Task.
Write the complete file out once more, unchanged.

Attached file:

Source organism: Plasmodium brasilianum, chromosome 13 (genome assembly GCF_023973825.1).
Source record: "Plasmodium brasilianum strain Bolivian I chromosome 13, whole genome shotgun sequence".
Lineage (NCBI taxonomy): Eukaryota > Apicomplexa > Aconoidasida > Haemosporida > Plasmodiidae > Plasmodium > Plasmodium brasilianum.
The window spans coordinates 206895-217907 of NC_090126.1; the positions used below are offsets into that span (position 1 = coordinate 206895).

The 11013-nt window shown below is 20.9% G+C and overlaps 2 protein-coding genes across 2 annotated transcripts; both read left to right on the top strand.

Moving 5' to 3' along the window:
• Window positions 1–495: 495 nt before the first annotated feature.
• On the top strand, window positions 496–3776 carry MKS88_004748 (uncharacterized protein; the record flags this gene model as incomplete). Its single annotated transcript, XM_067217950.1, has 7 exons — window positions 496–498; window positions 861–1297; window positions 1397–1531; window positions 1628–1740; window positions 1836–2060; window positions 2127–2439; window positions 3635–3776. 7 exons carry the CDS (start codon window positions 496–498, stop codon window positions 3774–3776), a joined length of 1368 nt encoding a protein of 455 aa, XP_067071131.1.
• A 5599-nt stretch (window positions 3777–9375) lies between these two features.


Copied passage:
Source organism: Plasmodium brasilianum, chromosome 13 (genome assembly GCF_023973825.1).
Source record: "Plasmodium brasilianum strain Bolivian I chromosome 13, whole genome shotgun sequence".
Lineage (NCBI taxonomy): Eukaryota > Apicomplexa > Aconoidasida > Haemosporida > Plasmodiidae > Plasmodium > Plasmodium brasilianum.
The window spans coordinates 206895-217907 of NC_090126.1; the positions used below are offsets into that span (position 1 = coordinate 206895).

The 11013-nt window shown below is 20.9% G+C and overlaps 2 protein-coding genes across 2 annotated transcripts; both read left to right on the top strand.

Moving 5' to 3' along the window:
• Window positions 1–495: 495 nt before the first annotated feature.
• On the top strand, window positions 496–3776 carry MKS88_004748 (uncharacterized protein; the record flags this gene model as incomplete). Its single annotated transcript, XM_067217950.1, has 7 exons — window positions 496–498; window positions 861–1297; window positions 1397–1531; window positions 1628–1740; window positions 1836–2060; window positions 2127–2439; window positions 3635–3776. 7 exons carry the CDS (start codon window positions 496–498, stop codon window positions 3774–3776), a joined length of 1368 nt encoding a protein of 455 aa, XP_067071131.1.
• A 5599-nt stretch (window positions 3777–9375) lies between these two features.